MCDJK 1.00 0.00 0.95 1.05 0.00 5017 55.00 MCDVK 1.33 0.00 1.30 3.10 0.00 2769  
MCDJY 0.25 0.00 0.20 0.30 0.00 3736 57.50 MCDVY 3.50 0.00 3.00 8.20 0.00 1517  
MCDJL 0.05 0.00 0.05 0.10 0.00 2438 60.00 MCDVL 5.80   5.40   0.00 59  

Now, we are at the end of September so we would look for the next option which is October, with an expiry in 21 days. This is perfect as time is on our side, not the holders. The stock is currently at $54.56 and the next closest OTM call option strike price is $55.00, so this is the one we would select. The premium on the call looks respectable in terms of a return ( which we will look at later )

We are now ready to write our covered call ( at last!!) but before we do, there is one last thing we MUST DO and it is this - both stocks and options are extremely susceptible to movement before major announcements. Now it is vital, that you DO NOT open a trade just days before a company is about to announce their results, or if they are about to announce a dividend. Both of these can have a major impact on both volatility and share/stock price. In the US markets this can be a real issue and involves you in a lot of work in order to ensure you do not open call positions during these periods. Most US companies announce quarterly, with the usual flurry of associated upgrades and downgrades. You must wait until afterwards to open your trade if all the other criteria are as required. The same applies to dividends. If a company goes ex-dividend then this will affect the stock and options pricing. Finally stock splits also occur from time to time so you MUST DO YOUR HOMEWORK!!!!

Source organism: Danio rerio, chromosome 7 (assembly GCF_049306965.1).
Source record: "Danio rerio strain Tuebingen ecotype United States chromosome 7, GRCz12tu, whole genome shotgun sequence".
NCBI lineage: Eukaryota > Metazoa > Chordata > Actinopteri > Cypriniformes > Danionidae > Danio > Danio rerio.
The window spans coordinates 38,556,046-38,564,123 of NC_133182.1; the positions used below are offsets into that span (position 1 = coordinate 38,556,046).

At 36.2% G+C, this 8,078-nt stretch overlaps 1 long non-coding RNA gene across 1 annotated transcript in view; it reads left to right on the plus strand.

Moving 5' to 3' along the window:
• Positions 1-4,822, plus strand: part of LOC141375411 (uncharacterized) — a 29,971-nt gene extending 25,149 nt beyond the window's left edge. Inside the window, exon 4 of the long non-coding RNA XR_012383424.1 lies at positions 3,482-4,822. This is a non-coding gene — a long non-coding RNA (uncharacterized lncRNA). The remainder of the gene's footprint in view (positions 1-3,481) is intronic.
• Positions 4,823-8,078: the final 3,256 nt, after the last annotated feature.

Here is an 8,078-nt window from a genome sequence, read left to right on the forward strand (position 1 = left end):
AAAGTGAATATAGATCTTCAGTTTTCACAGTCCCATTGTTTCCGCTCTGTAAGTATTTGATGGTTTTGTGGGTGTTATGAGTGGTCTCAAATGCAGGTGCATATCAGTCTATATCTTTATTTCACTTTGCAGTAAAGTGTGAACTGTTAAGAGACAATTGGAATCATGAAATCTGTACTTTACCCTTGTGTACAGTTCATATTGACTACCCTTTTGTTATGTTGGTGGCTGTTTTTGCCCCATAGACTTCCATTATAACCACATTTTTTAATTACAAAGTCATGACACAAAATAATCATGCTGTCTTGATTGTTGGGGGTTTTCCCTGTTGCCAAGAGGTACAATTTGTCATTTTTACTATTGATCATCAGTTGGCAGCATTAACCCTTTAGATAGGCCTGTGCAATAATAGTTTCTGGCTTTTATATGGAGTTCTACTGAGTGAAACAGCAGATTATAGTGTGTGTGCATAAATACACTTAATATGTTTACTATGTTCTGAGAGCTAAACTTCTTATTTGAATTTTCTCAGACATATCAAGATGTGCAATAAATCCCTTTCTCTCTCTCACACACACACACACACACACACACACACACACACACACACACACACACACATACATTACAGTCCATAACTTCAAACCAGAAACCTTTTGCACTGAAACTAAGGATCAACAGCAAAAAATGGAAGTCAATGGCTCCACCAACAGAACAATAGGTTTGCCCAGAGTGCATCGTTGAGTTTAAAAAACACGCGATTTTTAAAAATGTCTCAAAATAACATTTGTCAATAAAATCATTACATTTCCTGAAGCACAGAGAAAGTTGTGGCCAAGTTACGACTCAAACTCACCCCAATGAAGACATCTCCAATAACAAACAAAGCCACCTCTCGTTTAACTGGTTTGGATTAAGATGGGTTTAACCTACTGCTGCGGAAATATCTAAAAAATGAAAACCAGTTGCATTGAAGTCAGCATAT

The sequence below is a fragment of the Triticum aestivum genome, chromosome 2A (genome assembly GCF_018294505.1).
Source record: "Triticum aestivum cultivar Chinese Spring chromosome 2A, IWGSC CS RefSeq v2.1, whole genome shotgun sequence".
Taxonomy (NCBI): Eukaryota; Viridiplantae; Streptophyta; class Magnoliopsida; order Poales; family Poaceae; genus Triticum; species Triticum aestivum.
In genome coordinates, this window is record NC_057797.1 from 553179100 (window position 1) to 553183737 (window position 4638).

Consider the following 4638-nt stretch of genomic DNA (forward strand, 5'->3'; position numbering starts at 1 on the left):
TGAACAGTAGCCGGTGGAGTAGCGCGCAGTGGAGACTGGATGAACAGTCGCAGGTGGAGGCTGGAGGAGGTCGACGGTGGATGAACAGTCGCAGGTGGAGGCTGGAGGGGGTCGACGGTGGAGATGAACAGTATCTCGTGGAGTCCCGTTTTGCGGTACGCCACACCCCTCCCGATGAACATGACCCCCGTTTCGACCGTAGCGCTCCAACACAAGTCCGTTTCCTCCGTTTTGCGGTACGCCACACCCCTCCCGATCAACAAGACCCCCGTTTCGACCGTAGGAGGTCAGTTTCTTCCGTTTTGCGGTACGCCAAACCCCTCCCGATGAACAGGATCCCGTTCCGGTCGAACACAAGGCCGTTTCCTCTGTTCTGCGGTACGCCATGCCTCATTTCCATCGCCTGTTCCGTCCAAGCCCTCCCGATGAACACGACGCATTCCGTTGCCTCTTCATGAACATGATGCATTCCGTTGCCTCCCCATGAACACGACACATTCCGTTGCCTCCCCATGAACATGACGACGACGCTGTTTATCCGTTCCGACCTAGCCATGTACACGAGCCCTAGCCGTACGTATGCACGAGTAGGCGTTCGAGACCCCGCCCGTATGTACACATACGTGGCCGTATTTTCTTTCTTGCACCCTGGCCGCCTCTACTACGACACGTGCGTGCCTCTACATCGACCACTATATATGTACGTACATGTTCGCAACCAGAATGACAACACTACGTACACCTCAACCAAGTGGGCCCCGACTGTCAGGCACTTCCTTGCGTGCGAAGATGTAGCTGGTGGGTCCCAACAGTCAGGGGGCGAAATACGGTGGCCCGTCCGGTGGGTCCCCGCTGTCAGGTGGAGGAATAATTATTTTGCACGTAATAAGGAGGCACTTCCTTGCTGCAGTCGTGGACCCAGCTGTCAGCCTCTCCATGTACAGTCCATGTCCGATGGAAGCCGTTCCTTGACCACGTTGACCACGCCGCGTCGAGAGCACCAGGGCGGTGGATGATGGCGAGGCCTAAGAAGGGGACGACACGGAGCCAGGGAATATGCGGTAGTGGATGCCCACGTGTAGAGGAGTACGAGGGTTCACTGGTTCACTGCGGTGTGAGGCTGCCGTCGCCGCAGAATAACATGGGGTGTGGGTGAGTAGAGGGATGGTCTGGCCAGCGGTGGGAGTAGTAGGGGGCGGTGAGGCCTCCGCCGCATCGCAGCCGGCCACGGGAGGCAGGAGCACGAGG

Now there is an excellent site where most of this information is freely available and is www.earnings.com. This is a completely free site, where you will find daily details for company announcements and other useful data - please use it to the full to plan your trades properly.

Using McDonalds as the example, we would firstly buy 100 MCD stocks to cover our call, place our stop loss at the same time and opening the position, and then sell 1 October 07 Call Option with a strike price of $55 ( MCDJK). We have now constructed our covered call option and we receive 100 x 0.95 ( $95) as our premium which we keep. We have also built in an element of profit if we are exercised - the difference between the current price and the strike price. So if we are exercised we will make a profit of $95 from the premium and $44 from the increase in stock price. If we are not exercised then we keep the premium which in the event of a decline in the stock price, acts as a hedge and reduces the overall loss should prices move South. In this case our breakeven would be if the stock price moves below $53.51, at which point the trade moves into a loss position.

Now, I am going to leave it there, and look at the second covered call writing strategy. Then we will come back and look at what happens during the life of the trade, and the likely outcomes, as well as looking at the returns likely using covered call writing as a trading technique.